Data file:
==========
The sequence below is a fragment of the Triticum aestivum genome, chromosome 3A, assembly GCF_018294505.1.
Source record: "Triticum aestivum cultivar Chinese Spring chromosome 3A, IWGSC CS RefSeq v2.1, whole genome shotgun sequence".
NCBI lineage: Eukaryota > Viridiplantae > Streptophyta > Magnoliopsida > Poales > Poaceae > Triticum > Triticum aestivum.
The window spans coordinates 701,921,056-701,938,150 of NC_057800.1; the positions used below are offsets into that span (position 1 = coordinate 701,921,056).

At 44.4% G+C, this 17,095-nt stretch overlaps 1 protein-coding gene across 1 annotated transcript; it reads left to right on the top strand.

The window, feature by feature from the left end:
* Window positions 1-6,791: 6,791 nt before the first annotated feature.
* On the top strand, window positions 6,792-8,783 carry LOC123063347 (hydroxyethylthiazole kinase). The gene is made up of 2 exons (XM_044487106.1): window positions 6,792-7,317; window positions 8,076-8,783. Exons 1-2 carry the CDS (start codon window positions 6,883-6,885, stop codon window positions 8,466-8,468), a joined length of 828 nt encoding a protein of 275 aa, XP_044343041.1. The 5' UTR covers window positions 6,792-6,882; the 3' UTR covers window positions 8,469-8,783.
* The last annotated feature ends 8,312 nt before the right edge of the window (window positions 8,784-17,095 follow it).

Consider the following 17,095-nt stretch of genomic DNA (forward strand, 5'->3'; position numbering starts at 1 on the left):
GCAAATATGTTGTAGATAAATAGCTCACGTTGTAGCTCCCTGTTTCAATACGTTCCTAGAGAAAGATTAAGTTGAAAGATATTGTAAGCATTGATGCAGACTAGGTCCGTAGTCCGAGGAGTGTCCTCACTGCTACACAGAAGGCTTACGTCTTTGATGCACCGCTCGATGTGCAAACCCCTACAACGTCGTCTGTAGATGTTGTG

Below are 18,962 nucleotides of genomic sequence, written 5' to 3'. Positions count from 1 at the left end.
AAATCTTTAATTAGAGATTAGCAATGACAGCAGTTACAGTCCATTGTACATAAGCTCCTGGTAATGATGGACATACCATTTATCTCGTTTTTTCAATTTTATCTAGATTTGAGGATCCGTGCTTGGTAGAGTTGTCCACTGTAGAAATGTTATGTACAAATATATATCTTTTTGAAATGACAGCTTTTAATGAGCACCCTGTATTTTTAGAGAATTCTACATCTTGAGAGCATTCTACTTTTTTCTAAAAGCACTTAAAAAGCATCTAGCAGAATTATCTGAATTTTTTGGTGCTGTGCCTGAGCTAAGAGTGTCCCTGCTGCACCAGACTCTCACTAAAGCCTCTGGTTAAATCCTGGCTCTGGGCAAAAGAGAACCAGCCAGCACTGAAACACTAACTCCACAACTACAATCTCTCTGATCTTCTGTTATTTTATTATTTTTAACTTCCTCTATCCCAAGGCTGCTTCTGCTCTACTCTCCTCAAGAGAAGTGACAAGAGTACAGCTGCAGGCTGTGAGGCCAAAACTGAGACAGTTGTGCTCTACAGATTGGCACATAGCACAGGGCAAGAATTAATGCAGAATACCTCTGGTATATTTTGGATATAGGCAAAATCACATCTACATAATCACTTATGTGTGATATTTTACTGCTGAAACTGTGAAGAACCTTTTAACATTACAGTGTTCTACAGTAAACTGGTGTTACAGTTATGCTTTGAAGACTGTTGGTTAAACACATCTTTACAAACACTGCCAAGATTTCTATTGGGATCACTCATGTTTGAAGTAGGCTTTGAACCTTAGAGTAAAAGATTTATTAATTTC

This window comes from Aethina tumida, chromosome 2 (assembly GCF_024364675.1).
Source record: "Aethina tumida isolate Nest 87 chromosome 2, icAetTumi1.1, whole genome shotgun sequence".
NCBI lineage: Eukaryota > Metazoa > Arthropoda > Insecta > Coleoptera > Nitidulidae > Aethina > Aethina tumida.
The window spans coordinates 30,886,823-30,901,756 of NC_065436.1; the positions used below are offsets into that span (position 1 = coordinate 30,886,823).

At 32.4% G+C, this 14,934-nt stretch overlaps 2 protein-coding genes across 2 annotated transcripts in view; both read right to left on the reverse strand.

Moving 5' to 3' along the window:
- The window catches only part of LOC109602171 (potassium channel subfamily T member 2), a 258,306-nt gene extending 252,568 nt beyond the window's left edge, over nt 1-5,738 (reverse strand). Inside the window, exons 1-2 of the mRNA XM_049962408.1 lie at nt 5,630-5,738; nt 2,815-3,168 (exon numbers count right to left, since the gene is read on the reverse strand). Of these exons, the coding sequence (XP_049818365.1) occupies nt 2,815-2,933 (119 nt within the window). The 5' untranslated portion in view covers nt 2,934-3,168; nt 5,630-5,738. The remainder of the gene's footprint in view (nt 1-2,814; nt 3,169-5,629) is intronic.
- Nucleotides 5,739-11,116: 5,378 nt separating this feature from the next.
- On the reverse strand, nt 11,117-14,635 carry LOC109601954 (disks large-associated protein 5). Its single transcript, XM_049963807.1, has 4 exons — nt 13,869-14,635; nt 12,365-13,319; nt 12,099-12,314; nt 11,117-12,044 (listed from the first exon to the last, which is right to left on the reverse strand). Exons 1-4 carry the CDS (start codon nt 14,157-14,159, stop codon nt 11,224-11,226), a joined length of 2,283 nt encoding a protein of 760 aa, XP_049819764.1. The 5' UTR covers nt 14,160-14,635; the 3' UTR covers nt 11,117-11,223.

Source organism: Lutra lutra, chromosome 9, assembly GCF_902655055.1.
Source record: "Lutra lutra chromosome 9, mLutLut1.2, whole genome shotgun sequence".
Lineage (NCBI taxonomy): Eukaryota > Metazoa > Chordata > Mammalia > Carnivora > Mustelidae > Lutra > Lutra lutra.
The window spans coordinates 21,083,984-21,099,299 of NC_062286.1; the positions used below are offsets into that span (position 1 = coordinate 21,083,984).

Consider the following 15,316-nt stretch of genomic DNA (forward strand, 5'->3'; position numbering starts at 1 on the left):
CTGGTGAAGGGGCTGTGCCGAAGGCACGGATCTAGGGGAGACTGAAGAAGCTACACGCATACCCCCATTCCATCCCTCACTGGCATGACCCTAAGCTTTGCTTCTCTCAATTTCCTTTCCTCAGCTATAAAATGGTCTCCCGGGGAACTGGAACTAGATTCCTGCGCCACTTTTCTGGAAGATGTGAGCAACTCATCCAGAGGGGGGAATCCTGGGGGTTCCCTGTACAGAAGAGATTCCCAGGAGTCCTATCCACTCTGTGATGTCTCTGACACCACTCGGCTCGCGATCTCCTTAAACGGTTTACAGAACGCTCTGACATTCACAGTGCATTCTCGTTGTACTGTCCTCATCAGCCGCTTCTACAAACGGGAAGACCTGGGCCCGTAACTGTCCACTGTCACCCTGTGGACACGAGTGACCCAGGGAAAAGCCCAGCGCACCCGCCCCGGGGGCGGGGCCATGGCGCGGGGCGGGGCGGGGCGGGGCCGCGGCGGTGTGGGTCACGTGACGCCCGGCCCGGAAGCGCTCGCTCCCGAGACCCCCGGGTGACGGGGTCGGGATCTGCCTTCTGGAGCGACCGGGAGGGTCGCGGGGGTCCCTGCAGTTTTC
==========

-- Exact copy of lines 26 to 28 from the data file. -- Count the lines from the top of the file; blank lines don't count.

The window spans coordinates 21,083,984-21,099,299 of NC_062286.1; the positions used below are offsets into that span (position 1 = coordinate 21,083,984).

Consider the following 15,316-nt stretch of genomic DNA (forward strand, 5'->3'; position numbering starts at 1 on the left):
CTGGTGAAGGGGCTGTGCCGAAGGCACGGATCTAGGGGAGACTGAAGAAGCTACACGCATACCCCCATTCCATCCCTCACTGGCATGACCCTAAGCTTTGCTTCTCTCAATTTCCTTTCCTCAGCTATAAAATGGTCTCCCGGGGAACTGGAACTAGATTCCTGCGCCACTTTTCTGGAAGATGTGAGCAACTCATCCAGAGGGGGGAATCCTGGGGGTTCCCTGTACAGAAGAGATTCCCAGGAGTCCTATCCACTCTGTGATGTCTCTGACACCACTCGGCTCGCGATCTCCTTAAACGGTTTACAGAACGCTCTGACATTCACAGTGCATTCTCGTTGTACTGTCCTCATCAGCCGCTTCTACAAACGGGAAGACCTGGGCCCGTAACTGTCCACTGTCACCCTGTGGACACGAGTGACCCAGGGAAAAGCCCAGCGCACCCGCCCCGGGGGCGGGGCCATGGCGCGGGGCGGGGCGGGGCGGGGCCGCGGCGGTGTGGGTCACGTGACGCCCGGCCCGGAAGCGCTCGCTCCCGAGACCCCCGGGTGACGGGGTCGGGATCTGCCTTCTGGAGCGACCGGGAGGGTCGCGGGGGTCCCTGCAGTTTTC